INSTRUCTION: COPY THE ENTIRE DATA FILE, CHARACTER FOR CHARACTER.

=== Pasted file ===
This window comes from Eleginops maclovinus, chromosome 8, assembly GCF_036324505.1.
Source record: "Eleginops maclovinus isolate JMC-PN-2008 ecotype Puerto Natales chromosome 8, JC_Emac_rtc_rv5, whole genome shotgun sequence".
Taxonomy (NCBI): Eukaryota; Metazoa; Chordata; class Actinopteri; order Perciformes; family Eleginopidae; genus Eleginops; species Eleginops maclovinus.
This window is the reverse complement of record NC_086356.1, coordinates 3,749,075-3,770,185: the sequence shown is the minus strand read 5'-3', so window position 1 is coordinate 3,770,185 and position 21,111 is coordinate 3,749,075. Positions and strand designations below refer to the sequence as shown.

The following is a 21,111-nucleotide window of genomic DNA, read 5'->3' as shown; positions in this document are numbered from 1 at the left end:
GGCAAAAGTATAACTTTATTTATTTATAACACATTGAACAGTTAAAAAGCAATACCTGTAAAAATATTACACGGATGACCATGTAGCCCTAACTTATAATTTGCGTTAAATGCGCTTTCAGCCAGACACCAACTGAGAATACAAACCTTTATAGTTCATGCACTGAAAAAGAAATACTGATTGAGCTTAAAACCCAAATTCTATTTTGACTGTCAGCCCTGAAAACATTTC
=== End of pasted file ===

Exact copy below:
This window comes from Eleginops maclovinus, chromosome 8, assembly GCF_036324505.1.
Source record: "Eleginops maclovinus isolate JMC-PN-2008 ecotype Puerto Natales chromosome 8, JC_Emac_rtc_rv5, whole genome shotgun sequence".
Taxonomy (NCBI): Eukaryota; Metazoa; Chordata; class Actinopteri; order Perciformes; family Eleginopidae; genus Eleginops; species Eleginops maclovinus.
This window is the reverse complement of record NC_086356.1, coordinates 3,749,075-3,770,185: the sequence shown is the minus strand read 5'-3', so window position 1 is coordinate 3,770,185 and position 21,111 is coordinate 3,749,075. Positions and strand designations below refer to the sequence as shown.

The following is a 21,111-nucleotide window of genomic DNA, read 5'->3' as shown; positions in this document are numbered from 1 at the left end:
GGCAAAAGTATAACTTTATTTATTTATAACACATTGAACAGTTAAAAAGCAATACCTGTAAAAATATTACACGGATGACCATGTAGCCCTAACTTATAATTTGCGTTAAATGCGCTTTCAGCCAGACACCAACTGAGAATACAAACCTTTATAGTTCATGCACTGAAAAAGAAATACTGATTGAGCTTAAAACCCAAATTCTATTTTGACTGTCAGCCCTGAAAACATTTC